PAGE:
In corridors of power: Equal opportunity for women stressed

Conference participants demand end to discrimination on basis of sex, gender

Our Correspondents March 07, 2016

ISLAMABAD: Human rights activists have called for equal access and fullest participation of women in corridors of power and public institutes in addition to increasing their capacity to engage in decision-making and leadership roles.

Speakers at a conference “Women in public life: breaking the barriers,” organised by the Human Rights Commission of Pakistan (HRCP) on the eve of the International Women’s Day, here on Monday, called for real participation of women in every sphere of life instead of mere symbolic involvement.

At the conclusion of the conference participants also adopted resolutions recalling country’s obligation under international treaties prohibiting any discrimination on the basis of sex and gender.

The participants also noted with concern the dismal proportion of women representation in positions of power and leadership in the legal profession, in governance and in the parliament, which, they said was among the lowest in the world.

They also urged to establish gender balance in government bodies and committees and in the judiciary, if necessary through affirmative action.

The participants also called for gender-sensitive training for women and men.

They urged politicians to examine party structures and procedures to remove various barriers to participation of women in the electoral process.

The conference was attended by speakers from diverse backgrounds, including Supreme Court Bar Association (SCBA)’s former president Asma Jahangir, Advocate Sarkar Abbas, Awami National Party leaders Afrasiab Khattak and Bushra Gohar, and human right activists Fauzia Saeed and Farzana Bari.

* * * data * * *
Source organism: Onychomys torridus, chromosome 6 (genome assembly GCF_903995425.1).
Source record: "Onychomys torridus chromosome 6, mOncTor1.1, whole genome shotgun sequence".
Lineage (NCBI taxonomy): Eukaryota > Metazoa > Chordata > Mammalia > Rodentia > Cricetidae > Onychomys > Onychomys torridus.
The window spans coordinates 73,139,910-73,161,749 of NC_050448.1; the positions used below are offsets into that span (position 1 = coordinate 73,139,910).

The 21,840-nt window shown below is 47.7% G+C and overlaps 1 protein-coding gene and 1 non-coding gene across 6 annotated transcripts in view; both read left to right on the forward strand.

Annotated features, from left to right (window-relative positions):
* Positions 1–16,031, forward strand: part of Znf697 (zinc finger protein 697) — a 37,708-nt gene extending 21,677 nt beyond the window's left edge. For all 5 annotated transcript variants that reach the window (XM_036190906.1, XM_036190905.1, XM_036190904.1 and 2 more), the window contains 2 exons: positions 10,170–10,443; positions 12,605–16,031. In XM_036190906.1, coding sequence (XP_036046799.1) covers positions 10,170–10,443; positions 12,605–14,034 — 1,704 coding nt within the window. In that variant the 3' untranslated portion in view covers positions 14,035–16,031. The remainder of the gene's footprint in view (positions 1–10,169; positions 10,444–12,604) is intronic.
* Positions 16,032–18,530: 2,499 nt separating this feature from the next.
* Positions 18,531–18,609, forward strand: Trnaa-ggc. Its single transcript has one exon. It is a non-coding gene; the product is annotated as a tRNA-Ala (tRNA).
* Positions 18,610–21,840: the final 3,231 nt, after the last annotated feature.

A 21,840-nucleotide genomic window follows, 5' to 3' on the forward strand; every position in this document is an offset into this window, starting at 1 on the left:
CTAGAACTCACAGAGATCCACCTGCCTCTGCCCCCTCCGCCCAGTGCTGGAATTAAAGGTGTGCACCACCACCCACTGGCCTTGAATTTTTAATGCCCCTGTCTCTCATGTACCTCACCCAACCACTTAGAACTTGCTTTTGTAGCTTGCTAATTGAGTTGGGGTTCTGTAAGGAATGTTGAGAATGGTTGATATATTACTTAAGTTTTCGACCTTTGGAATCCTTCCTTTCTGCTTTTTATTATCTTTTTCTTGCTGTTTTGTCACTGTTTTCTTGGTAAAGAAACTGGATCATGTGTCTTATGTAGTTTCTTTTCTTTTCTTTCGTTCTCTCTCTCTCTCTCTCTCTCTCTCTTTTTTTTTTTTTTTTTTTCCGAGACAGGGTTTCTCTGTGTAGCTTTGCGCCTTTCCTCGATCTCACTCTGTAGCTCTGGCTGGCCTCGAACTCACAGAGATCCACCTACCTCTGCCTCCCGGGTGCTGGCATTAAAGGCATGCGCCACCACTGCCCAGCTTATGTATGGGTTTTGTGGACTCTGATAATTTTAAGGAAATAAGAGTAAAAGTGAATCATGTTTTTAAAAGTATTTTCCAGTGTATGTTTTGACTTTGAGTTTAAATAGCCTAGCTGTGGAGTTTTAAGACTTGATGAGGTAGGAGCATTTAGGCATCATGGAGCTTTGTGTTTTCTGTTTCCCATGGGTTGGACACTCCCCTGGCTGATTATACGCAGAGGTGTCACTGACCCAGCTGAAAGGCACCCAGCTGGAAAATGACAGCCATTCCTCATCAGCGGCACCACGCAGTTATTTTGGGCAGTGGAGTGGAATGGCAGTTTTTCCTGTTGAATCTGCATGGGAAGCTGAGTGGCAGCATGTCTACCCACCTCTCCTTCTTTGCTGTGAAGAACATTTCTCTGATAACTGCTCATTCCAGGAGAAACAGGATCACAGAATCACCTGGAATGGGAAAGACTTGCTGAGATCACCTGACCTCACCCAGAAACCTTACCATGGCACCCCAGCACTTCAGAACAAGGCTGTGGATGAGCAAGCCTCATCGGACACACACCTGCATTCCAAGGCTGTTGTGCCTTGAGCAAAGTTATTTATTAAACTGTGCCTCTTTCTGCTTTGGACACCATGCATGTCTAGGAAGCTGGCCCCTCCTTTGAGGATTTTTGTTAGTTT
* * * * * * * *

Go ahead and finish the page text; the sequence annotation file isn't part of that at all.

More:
Jahangir said that there were a lot of hindrances for women lawyers. “Women never came in Pakistan Bar Council (PBC), where votes are sold at Rs150 million,” she said and added that some women sessions and district judges particularly in the K-P did remarkable jobs.

Saeed said that social acceptance of educating girls had grown but working had not.

Khattak said that women participation in politics was merely symbolic. He said that women quota was good until situation changed, but it was not a permanent solution.

Bari said that participation of women in politics had yet to emerge at the grassroots level in the country.

Celebrating resilience

A seminar highlighting the resilience and achievements of Pakistani women was organised by the Potohar Organization for Development Advocacy (PODA) in partnership with the US Embassy.

Speaking on the occasion, PODA Executive Director and Punjab Commission on the Status of Women (PCSW) Member Sameena Nazir said, “We cannot overlook the achievements of Pakistani women who work day in and out for a better tomorrow.”

“Women are playing a significant role in every profession,” she said.

US Deputy Chief of Mission Jonathan Pratt spoke about the United States and Pakistan governments’ partnership to support women’s rights and education.

“We are proud to work with the Pakistani government and the civil society to support women and girls achieve their full potential, aspirations and goals,” he said.

Published in The Express Tribune, March 8th, 2016.


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